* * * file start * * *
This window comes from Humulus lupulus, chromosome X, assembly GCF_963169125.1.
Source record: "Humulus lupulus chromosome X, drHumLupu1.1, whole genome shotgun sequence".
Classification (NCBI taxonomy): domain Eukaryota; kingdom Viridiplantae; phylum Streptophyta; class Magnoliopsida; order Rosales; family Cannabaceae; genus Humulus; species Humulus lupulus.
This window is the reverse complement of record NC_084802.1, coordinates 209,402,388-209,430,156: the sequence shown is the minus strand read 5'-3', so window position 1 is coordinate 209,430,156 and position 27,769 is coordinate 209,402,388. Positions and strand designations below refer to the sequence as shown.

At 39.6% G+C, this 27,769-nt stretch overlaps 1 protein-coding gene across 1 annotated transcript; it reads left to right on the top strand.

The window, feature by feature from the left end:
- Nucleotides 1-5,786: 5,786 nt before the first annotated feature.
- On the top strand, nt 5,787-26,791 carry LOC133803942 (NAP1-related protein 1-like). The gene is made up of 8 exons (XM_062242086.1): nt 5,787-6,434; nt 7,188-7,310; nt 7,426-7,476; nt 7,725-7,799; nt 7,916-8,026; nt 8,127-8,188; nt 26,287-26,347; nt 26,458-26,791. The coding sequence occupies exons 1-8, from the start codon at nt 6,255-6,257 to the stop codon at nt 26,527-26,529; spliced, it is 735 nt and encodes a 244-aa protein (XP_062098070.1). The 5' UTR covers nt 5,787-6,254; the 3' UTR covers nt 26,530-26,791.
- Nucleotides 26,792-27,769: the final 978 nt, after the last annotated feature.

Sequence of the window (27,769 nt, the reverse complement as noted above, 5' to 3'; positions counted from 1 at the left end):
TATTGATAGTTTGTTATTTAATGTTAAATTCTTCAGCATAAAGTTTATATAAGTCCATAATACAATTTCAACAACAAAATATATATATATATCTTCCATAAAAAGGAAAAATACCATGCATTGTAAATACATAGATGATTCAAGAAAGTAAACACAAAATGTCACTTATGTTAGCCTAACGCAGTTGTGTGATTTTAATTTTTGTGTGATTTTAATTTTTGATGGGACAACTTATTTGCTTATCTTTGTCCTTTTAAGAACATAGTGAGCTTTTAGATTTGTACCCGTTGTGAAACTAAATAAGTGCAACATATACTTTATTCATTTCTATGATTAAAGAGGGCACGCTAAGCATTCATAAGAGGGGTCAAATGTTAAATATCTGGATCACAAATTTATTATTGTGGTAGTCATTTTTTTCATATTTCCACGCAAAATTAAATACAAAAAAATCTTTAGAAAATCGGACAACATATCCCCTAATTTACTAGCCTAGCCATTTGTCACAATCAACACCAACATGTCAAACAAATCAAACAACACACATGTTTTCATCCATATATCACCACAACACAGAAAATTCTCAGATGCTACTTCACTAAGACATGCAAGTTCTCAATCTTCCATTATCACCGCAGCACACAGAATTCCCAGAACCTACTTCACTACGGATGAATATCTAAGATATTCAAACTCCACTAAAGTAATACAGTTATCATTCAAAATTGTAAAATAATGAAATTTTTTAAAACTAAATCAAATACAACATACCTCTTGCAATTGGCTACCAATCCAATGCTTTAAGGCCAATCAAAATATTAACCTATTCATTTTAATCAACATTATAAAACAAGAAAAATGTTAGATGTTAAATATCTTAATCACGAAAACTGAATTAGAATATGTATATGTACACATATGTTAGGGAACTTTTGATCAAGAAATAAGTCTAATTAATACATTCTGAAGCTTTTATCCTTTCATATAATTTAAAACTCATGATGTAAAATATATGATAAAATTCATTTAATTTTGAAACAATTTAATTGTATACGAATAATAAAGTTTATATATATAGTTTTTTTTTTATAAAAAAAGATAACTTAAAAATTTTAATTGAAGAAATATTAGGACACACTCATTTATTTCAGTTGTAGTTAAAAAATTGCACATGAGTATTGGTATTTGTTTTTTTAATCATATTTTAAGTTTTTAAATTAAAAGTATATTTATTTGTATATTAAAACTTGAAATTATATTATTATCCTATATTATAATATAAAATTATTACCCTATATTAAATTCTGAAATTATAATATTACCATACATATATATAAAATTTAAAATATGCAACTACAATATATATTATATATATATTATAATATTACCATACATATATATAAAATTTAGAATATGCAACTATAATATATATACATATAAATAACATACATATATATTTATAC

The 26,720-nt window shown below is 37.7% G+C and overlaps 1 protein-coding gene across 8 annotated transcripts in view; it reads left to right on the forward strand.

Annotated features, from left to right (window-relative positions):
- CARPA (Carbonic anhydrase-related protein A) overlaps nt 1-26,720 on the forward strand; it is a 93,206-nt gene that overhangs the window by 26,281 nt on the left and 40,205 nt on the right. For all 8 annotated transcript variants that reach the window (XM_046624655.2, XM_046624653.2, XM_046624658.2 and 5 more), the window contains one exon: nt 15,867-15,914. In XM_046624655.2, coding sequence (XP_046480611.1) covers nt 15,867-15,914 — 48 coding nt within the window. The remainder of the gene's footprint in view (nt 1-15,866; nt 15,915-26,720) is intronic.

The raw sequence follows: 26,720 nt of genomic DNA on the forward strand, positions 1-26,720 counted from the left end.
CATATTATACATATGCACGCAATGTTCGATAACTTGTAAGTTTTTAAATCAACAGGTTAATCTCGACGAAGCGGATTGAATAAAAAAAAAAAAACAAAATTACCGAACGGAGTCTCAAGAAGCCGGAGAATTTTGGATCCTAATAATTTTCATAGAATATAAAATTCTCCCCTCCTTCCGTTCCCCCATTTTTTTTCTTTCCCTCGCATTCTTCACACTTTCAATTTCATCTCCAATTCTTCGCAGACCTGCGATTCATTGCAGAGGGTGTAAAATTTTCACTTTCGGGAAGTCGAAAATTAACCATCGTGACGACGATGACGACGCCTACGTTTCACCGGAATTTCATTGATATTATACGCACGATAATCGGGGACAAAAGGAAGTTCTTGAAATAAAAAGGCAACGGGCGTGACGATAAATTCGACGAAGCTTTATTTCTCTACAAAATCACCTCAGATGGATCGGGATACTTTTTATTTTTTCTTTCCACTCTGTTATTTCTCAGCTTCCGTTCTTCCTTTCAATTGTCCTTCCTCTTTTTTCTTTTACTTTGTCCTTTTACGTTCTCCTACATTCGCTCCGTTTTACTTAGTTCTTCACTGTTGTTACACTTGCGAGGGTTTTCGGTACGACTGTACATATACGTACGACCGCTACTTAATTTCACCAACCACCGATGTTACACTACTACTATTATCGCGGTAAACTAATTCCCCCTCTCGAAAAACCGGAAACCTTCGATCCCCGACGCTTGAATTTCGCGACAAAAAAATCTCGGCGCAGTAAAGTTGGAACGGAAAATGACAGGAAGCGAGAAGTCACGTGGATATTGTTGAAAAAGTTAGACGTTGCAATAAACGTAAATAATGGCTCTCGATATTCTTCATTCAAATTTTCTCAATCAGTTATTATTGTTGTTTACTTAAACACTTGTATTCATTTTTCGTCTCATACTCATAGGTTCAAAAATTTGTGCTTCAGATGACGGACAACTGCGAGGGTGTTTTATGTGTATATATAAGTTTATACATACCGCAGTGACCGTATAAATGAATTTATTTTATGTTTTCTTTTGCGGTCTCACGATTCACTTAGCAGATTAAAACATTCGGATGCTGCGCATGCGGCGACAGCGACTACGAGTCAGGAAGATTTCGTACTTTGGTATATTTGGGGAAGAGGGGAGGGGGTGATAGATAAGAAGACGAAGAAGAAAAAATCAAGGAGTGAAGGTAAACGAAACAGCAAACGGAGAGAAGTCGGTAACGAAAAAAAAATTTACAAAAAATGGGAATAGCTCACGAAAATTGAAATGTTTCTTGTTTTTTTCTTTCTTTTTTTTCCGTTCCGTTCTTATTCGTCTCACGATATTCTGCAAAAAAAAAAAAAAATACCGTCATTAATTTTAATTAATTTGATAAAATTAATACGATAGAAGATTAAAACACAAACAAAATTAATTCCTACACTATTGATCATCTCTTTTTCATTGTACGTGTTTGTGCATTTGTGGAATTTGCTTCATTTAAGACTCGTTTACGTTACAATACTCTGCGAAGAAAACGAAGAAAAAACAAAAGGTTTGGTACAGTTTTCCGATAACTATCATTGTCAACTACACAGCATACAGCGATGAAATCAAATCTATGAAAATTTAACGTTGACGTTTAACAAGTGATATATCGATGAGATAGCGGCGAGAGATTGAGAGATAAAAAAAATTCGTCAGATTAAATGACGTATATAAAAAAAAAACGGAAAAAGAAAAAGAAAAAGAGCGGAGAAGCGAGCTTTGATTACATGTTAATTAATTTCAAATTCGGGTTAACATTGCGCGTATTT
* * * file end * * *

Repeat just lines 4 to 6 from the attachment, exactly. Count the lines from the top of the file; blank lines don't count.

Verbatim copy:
This window is the reverse complement of record NC_084802.1, coordinates 209,402,388-209,430,156: the sequence shown is the minus strand read 5'-3', so window position 1 is coordinate 209,430,156 and position 27,769 is coordinate 209,402,388. Positions and strand designations below refer to the sequence as shown.

At 39.6% G+C, this 27,769-nt stretch overlaps 1 protein-coding gene across 1 annotated transcript; it reads left to right on the top strand.

The window, feature by feature from the left end: